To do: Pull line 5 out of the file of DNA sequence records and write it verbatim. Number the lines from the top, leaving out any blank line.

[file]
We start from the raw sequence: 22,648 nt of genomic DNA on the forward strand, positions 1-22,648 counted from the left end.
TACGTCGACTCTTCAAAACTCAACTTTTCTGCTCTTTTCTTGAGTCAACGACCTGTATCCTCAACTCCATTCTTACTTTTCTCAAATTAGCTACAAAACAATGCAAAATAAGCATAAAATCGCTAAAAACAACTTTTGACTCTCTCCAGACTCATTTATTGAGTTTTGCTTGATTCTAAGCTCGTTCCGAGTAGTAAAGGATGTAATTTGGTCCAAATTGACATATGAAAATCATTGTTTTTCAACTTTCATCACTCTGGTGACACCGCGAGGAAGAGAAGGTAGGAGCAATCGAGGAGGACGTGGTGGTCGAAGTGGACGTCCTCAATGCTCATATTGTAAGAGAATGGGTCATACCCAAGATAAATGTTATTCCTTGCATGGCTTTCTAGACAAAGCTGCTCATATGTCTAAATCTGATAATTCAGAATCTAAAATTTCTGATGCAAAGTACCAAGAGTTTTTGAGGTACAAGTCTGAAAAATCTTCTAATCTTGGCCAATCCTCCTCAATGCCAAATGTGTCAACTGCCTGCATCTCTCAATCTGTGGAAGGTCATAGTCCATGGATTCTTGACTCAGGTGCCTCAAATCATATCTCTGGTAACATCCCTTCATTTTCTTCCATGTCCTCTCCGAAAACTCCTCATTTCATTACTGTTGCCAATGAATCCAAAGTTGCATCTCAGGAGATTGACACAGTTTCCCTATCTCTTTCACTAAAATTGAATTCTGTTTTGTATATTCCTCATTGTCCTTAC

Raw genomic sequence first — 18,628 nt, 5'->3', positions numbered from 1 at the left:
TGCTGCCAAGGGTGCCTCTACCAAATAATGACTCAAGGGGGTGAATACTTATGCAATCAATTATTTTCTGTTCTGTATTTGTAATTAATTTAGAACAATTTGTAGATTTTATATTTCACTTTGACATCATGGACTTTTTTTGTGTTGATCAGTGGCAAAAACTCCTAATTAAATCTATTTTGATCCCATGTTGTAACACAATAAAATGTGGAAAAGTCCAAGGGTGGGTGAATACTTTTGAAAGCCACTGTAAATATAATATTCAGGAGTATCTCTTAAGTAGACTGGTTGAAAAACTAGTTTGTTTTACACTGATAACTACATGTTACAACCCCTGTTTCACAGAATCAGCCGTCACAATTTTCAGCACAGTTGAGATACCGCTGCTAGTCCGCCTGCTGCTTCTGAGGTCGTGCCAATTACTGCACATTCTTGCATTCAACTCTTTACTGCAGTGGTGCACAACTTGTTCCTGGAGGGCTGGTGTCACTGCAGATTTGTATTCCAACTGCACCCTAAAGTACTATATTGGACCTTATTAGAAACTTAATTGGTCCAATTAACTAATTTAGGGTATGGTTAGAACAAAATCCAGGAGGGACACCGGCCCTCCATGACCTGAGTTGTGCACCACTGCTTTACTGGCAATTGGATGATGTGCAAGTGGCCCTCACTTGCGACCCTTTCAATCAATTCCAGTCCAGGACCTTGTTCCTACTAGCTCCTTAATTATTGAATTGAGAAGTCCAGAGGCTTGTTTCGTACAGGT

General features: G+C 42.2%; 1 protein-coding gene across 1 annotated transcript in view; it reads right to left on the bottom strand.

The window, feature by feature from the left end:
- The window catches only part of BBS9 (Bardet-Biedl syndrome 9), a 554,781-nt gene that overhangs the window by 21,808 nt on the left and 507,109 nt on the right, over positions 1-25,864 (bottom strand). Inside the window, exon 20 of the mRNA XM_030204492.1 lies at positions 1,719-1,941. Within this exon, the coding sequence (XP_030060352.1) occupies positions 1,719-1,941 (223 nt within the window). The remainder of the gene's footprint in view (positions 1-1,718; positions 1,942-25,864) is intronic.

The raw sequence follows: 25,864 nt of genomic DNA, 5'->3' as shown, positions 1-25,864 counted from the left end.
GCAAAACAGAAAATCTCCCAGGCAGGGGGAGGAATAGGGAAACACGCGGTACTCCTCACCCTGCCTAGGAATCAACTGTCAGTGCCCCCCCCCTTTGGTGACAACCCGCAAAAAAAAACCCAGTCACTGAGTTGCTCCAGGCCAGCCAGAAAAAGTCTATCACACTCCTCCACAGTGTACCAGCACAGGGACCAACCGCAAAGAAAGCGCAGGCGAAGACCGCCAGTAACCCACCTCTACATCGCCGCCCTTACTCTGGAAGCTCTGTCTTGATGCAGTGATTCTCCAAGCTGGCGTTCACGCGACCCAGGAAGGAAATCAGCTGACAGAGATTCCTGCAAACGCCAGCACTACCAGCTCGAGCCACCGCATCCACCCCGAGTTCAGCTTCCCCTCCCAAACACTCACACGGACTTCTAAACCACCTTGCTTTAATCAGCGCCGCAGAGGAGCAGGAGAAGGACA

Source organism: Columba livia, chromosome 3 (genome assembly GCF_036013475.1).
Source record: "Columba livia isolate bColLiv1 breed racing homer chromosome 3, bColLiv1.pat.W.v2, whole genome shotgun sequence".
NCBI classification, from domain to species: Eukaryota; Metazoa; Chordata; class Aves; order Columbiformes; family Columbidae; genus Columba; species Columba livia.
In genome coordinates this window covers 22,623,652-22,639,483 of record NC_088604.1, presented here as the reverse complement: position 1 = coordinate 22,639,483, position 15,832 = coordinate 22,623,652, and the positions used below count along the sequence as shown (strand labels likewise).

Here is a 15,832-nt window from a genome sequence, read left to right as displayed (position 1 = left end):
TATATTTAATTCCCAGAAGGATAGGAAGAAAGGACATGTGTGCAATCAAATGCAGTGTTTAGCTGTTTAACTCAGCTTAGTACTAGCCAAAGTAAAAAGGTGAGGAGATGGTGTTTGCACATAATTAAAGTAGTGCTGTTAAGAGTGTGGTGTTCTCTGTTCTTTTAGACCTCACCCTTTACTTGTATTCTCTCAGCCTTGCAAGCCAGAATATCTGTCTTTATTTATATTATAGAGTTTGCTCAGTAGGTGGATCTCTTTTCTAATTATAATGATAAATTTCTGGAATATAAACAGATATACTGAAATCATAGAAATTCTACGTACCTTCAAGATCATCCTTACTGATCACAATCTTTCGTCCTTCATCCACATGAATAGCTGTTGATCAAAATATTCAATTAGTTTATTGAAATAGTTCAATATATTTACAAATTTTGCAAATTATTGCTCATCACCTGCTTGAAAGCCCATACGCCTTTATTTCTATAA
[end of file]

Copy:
General features: G+C 42.2%; 1 protein-coding gene across 1 annotated transcript in view; it reads right to left on the bottom strand.